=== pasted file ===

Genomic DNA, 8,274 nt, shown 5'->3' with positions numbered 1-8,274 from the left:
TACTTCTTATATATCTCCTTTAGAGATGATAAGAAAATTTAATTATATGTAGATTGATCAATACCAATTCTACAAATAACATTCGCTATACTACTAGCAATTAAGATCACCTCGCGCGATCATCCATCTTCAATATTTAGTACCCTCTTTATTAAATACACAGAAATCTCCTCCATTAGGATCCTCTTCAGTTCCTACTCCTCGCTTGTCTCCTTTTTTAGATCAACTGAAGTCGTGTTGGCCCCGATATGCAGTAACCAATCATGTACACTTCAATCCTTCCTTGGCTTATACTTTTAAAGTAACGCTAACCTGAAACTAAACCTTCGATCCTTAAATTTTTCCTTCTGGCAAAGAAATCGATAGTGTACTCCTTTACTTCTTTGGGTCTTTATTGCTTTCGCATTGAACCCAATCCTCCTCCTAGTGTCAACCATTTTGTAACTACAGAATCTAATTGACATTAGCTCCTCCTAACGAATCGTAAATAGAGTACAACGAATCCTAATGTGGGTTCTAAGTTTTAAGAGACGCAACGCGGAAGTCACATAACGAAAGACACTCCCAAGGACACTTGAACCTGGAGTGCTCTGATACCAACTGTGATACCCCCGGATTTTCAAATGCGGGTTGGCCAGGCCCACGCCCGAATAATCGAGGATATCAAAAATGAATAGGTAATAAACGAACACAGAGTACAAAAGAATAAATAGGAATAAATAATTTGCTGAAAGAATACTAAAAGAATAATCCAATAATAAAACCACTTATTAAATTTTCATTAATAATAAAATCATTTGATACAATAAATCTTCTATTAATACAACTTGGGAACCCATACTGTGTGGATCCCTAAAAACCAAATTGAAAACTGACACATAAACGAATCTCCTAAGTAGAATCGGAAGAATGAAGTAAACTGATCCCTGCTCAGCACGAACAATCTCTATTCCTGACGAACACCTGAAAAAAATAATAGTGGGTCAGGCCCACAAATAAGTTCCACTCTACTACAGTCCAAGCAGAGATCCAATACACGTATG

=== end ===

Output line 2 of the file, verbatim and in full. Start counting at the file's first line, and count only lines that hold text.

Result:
TACTTCTTATATATCTCCTTTAGAGATGATAAGAAAATTTAATTATATGTAGATTGATCAATACCAATTCTACAAATAACATTCGCTATACTACTAGCAATTAAGATCACCTCGCGCGATCATCCATCTTCAATATTTAGTACCCTCTTTATTAAATACACAGAAATCTCCTCCATTAGGATCCTCTTCAGTTCCTACTCCTCGCTTGTCTCCTTTTTTAGATCAACTGAAGTCGTGTTGGCCCCGATATGCAGTAACCAATCATGTACACTTCAATCCTTCCTTGGCTTATACTTTTAAAGTAACGCTAACCTGAAACTAAACCTTCGATCCTTAAATTTTTCCTTCTGGCAAAGAAATCGATAGTGTACTCCTTTACTTCTTTGGGTCTTTATTGCTTTCGCATTGAACCCAATCCTCCTCCTAGTGTCAACCATTTTGTAACTACAGAATCTAATTGACATTAGCTCCTCCTAACGAATCGTAAATAGAGTACAACGAATCCTAATGTGGGTTCTAAGTTTTAAGAGACGCAACGCGGAAGTCACATAACGAAAGACACTCCCAAGGACACTTGAACCTGGAGTGCTCTGATACCAACTGTGATACCCCCGGATTTTCAAATGCGGGTTGGCCAGGCCCACGCCCGAATAATCGAGGATATCAAAAATGAATAGGTAATAAACGAACACAGAGTACAAAAGAATAAATAGGAATAAATAATTTGCTGAAAGAATACTAAAAGAATAATCCAATAATAAAACCACTTATTAAATTTTCATTAATAATAAAATCATTTGATACAATAAATCTTCTATTAATACAACTTGGGAACCCATACTGTGTGGATCCCTAAAAACCAAATTGAAAACTGACACATAAACGAATCTCCTAAGTAGAATCGGAAGAATGAAGTAAACTGATCCCTGCTCAGCACGAACAATCTCTATTCCTGACGAACACCTGAAAAAAATAATAGTGGGTCAGGCCCACAAATAAGTTCCACTCTACTACAGTCCAAGCAGAGATCCAATACACGTATG